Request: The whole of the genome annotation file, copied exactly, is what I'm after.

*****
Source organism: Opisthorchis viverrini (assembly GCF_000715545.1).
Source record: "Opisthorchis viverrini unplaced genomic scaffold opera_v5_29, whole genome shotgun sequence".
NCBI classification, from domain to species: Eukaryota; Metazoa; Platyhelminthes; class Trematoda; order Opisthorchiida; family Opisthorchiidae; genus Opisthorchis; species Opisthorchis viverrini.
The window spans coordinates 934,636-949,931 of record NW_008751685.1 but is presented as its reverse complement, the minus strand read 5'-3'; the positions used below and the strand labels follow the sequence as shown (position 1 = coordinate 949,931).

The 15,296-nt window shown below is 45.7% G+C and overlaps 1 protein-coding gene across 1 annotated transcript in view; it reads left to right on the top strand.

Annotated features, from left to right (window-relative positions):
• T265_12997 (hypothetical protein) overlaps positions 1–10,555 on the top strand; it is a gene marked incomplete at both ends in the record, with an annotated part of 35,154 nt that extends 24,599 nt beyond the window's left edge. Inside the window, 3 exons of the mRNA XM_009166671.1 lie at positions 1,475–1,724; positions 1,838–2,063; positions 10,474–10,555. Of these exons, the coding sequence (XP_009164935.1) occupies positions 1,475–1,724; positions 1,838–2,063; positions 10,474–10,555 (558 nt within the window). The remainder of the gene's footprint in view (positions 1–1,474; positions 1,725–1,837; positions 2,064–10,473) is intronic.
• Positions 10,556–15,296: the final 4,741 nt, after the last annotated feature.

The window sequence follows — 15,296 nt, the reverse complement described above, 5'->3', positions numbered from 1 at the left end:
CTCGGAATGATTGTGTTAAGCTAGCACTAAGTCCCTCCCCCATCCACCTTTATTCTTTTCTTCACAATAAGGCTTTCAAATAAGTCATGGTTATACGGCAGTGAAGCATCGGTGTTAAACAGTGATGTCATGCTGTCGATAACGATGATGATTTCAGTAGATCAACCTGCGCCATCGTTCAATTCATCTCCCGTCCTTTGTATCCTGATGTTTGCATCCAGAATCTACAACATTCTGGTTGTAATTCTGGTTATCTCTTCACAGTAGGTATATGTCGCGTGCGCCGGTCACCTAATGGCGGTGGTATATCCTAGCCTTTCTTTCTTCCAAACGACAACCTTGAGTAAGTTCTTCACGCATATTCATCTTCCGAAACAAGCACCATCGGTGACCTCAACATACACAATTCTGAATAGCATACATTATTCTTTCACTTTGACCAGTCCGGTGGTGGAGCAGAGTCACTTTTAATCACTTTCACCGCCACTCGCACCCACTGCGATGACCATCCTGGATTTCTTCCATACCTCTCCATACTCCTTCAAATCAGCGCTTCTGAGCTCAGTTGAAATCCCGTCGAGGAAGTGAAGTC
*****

Source organism: Opisthorchis viverrini (assembly GCF_000715545.1).
Source record: "Opisthorchis viverrini unplaced genomic scaffold opera_v5_29, whole genome shotgun sequence".
NCBI classification, from domain to species: Eukaryota; Metazoa; Platyhelminthes; class Trematoda; order Opisthorchiida; family Opisthorchiidae; genus Opisthorchis; species Opisthorchis viverrini.
The window spans coordinates 934,636-949,931 of record NW_008751685.1 but is presented as its reverse complement, the minus strand read 5'-3'; the positions used below and the strand labels follow the sequence as shown (position 1 = coordinate 949,931).

The 15,296-nt window shown below is 45.7% G+C and overlaps 1 protein-coding gene across 1 annotated transcript in view; it reads left to right on the top strand.

Annotated features, from left to right (window-relative positions):
• T265_12997 (hypothetical protein) overlaps positions 1–10,555 on the top strand; it is a gene marked incomplete at both ends in the record, with an annotated part of 35,154 nt that extends 24,599 nt beyond the window's left edge. Inside the window, 3 exons of the mRNA XM_009166671.1 lie at positions 1,475–1,724; positions 1,838–2,063; positions 10,474–10,555. Of these exons, the coding sequence (XP_009164935.1) occupies positions 1,475–1,724; positions 1,838–2,063; positions 10,474–10,555 (558 nt within the window). The remainder of the gene's footprint in view (positions 1–1,474; positions 1,725–1,837; positions 2,064–10,473) is intronic.
• Positions 10,556–15,296: the final 4,741 nt, after the last annotated feature.

The window sequence follows — 15,296 nt, the reverse complement described above, 5'->3', positions numbered from 1 at the left end:
CTCGGAATGATTGTGTTAAGCTAGCACTAAGTCCCTCCCCCATCCACCTTTATTCTTTTCTTCACAATAAGGCTTTCAAATAAGTCATGGTTATACGGCAGTGAAGCATCGGTGTTAAACAGTGATGTCATGCTGTCGATAACGATGATGATTTCAGTAGATCAACCTGCGCCATCGTTCAATTCATCTCCCGTCCTTTGTATCCTGATGTTTGCATCCAGAATCTACAACATTCTGGTTGTAATTCTGGTTATCTCTTCACAGTAGGTATATGTCGCGTGCGCCGGTCACCTAATGGCGGTGGTATATCCTAGCCTTTCTTTCTTCCAAACGACAACCTTGAGTAAGTTCTTCACGCATATTCATCTTCCGAAACAAGCACCATCGGTGACCTCAACATACACAATTCTGAATAGCATACATTATTCTTTCACTTTGACCAGTCCGGTGGTGGAGCAGAGTCACTTTTAATCACTTTCACCGCCACTCGCACCCACTGCGATGACCATCCTGGATTTCTTCCATACCTCTCCATACTCCTTCAAATCAGCGCTTCTGAGCTCAGTTGAAATCCCGTCGAGGAAGTGAAGTC